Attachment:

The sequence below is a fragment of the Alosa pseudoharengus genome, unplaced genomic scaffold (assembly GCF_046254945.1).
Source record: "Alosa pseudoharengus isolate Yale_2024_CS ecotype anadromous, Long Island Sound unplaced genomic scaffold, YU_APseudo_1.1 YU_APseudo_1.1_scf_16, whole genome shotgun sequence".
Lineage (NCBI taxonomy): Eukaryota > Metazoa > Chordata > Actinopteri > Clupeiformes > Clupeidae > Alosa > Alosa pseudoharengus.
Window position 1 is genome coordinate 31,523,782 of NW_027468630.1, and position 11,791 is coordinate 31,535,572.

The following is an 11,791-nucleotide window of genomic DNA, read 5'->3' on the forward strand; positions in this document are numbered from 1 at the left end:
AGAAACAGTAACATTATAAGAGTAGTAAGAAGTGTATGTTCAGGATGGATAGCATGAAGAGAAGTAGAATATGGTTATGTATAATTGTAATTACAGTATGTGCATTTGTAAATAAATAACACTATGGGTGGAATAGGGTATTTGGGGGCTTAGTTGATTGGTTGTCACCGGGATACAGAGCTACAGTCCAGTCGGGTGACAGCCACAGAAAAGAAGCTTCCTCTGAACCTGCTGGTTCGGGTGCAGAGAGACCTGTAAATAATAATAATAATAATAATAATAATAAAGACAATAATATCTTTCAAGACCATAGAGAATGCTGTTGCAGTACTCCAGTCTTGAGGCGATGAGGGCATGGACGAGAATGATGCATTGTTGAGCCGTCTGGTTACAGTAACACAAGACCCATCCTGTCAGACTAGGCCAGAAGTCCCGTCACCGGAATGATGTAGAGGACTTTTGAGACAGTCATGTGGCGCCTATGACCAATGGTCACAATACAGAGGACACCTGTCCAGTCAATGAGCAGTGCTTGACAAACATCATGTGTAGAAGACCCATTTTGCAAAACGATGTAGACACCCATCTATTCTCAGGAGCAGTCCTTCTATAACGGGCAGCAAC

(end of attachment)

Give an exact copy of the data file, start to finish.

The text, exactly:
The sequence below is a fragment of the Alosa pseudoharengus genome, unplaced genomic scaffold (assembly GCF_046254945.1).
Source record: "Alosa pseudoharengus isolate Yale_2024_CS ecotype anadromous, Long Island Sound unplaced genomic scaffold, YU_APseudo_1.1 YU_APseudo_1.1_scf_16, whole genome shotgun sequence".
Lineage (NCBI taxonomy): Eukaryota > Metazoa > Chordata > Actinopteri > Clupeiformes > Clupeidae > Alosa > Alosa pseudoharengus.
Window position 1 is genome coordinate 31,523,782 of NW_027468630.1, and position 11,791 is coordinate 31,535,572.

The following is an 11,791-nucleotide window of genomic DNA, read 5'->3' on the forward strand; positions in this document are numbered from 1 at the left end:
AGAAACAGTAACATTATAAGAGTAGTAAGAAGTGTATGTTCAGGATGGATAGCATGAAGAGAAGTAGAATATGGTTATGTATAATTGTAATTACAGTATGTGCATTTGTAAATAAATAACACTATGGGTGGAATAGGGTATTTGGGGGCTTAGTTGATTGGTTGTCACCGGGATACAGAGCTACAGTCCAGTCGGGTGACAGCCACAGAAAAGAAGCTTCCTCTGAACCTGCTGGTTCGGGTGCAGAGAGACCTGTAAATAATAATAATAATAATAATAATAATAAAGACAATAATATCTTTCAAGACCATAGAGAATGCTGTTGCAGTACTCCAGTCTTGAGGCGATGAGGGCATGGACGAGAATGATGCATTGTTGAGCCGTCTGGTTACAGTAACACAAGACCCATCCTGTCAGACTAGGCCAGAAGTCCCGTCACCGGAATGATGTAGAGGACTTTTGAGACAGTCATGTGGCGCCTATGACCAATGGTCACAATACAGAGGACACCTGTCCAGTCAATGAGCAGTGCTTGACAAACATCATGTGTAGAAGACCCATTTTGCAAAACGATGTAGACACCCATCTATTCTCAGGAGCAGTCCTTCTATAACGGGCAGCAAC